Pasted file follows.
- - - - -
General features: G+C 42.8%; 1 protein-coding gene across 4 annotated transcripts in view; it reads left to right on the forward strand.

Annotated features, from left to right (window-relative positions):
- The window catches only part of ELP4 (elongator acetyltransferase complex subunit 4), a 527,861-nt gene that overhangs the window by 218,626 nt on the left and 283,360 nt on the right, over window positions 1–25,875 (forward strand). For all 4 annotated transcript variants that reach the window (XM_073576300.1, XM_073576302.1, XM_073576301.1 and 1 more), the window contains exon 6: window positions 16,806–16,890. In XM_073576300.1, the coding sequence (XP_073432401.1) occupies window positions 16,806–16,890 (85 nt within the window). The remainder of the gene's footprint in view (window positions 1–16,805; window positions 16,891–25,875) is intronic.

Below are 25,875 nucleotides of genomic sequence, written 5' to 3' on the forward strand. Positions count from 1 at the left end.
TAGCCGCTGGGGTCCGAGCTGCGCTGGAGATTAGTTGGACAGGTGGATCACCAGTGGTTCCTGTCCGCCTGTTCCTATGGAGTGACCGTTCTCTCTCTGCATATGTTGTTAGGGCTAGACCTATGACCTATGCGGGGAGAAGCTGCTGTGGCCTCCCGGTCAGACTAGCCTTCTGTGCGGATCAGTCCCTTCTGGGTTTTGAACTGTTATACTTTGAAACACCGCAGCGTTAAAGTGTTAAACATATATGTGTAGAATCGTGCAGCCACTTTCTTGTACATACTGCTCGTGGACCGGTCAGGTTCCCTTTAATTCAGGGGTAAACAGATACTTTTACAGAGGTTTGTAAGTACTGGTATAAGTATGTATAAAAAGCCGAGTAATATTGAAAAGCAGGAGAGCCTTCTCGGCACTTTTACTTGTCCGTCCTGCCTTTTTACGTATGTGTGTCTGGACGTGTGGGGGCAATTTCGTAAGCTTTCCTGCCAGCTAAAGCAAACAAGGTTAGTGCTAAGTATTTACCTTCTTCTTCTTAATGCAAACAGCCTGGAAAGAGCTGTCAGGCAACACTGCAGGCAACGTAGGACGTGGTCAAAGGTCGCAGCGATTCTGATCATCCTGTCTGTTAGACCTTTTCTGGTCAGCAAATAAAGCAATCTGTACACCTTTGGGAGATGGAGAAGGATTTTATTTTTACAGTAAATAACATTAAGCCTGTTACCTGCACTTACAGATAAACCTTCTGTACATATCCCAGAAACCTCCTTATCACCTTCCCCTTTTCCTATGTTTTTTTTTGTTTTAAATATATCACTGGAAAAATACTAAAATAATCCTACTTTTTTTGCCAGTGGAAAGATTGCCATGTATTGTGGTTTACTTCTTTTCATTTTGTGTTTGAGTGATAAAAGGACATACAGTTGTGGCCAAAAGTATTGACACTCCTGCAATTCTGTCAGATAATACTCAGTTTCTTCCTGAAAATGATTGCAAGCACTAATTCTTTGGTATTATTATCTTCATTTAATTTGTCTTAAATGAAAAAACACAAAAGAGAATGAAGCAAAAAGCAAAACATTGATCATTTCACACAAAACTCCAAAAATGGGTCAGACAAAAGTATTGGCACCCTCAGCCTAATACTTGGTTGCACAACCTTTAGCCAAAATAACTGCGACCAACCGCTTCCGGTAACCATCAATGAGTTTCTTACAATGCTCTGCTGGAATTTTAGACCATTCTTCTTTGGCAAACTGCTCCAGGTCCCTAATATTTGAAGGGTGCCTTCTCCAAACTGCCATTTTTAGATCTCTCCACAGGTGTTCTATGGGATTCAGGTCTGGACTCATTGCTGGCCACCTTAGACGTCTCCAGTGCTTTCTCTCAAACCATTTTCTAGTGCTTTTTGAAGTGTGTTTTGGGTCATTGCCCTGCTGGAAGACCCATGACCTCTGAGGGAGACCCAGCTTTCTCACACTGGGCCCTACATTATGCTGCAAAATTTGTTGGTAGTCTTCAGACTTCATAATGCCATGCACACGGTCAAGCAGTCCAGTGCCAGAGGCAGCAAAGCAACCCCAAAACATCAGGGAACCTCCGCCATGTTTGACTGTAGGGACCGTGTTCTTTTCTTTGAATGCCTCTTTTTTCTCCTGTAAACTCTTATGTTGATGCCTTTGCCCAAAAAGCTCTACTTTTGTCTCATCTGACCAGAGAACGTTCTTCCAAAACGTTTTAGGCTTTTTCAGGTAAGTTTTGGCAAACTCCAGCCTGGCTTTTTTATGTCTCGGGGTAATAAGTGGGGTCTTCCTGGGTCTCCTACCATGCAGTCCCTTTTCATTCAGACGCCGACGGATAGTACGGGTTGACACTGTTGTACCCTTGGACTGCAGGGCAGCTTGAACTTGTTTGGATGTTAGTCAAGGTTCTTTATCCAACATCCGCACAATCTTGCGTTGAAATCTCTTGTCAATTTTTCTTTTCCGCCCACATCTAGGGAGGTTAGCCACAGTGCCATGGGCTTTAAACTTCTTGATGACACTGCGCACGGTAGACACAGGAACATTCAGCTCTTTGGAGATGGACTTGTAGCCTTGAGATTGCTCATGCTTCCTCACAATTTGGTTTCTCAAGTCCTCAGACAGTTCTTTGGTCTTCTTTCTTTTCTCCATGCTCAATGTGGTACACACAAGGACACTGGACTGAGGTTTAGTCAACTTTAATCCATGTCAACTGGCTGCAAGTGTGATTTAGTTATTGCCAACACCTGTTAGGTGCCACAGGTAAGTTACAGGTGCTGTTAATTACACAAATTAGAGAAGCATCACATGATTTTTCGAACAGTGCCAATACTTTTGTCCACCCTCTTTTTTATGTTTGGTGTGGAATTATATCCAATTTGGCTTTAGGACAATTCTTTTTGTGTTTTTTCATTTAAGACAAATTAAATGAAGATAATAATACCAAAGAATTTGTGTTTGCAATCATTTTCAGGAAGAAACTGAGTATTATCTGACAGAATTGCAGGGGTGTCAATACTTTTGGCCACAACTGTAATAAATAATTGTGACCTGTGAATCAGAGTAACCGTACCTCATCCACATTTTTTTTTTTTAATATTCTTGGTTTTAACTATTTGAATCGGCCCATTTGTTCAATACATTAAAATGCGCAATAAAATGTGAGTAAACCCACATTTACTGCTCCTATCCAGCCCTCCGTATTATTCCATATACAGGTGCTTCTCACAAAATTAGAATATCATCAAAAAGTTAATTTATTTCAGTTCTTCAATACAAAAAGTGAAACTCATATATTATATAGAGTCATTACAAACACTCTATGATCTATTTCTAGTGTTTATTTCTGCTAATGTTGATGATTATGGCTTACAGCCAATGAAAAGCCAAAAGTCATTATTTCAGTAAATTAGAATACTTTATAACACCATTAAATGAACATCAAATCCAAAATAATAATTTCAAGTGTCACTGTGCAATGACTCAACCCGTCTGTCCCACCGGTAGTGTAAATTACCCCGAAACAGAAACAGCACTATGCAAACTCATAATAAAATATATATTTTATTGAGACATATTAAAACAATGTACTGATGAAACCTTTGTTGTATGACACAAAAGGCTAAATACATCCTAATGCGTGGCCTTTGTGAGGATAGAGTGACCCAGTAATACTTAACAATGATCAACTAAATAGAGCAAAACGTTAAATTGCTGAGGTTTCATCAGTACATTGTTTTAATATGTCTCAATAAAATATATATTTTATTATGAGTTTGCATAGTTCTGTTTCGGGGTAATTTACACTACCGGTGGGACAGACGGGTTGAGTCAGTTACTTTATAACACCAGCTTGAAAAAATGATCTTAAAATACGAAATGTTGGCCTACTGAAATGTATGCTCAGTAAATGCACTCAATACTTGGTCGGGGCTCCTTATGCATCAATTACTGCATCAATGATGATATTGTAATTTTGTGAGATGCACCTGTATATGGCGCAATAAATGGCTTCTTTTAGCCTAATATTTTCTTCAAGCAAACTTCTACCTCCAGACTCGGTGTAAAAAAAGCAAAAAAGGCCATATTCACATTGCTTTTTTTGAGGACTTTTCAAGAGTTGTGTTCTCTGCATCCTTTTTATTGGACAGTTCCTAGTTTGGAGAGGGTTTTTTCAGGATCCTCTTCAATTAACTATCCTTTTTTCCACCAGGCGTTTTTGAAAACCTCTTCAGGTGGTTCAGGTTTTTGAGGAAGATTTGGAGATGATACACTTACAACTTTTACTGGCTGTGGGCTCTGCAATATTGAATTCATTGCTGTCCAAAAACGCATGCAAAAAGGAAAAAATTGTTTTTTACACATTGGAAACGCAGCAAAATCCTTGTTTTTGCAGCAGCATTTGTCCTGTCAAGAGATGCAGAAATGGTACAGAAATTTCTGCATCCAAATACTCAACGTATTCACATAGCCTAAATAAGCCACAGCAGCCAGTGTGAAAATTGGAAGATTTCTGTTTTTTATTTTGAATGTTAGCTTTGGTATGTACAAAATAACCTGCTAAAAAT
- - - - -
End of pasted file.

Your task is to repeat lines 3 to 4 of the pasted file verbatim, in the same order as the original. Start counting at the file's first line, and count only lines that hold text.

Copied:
- The window catches only part of ELP4 (elongator acetyltransferase complex subunit 4), a 527,861-nt gene that overhangs the window by 218,626 nt on the left and 283,360 nt on the right, over window positions 1–25,875 (forward strand). For all 4 annotated transcript variants that reach the window (XM_073576300.1, XM_073576302.1, XM_073576301.1 and 1 more), the window contains exon 6: window positions 16,806–16,890. In XM_073576300.1, the coding sequence (XP_073432401.1) occupies window positions 16,806–16,890 (85 nt within the window). The remainder of the gene's footprint in view (window positions 1–16,805; window positions 16,891–25,875) is intronic.

Below are 25,875 nucleotides of genomic sequence, written 5' to 3' on the forward strand. Positions count from 1 at the left end.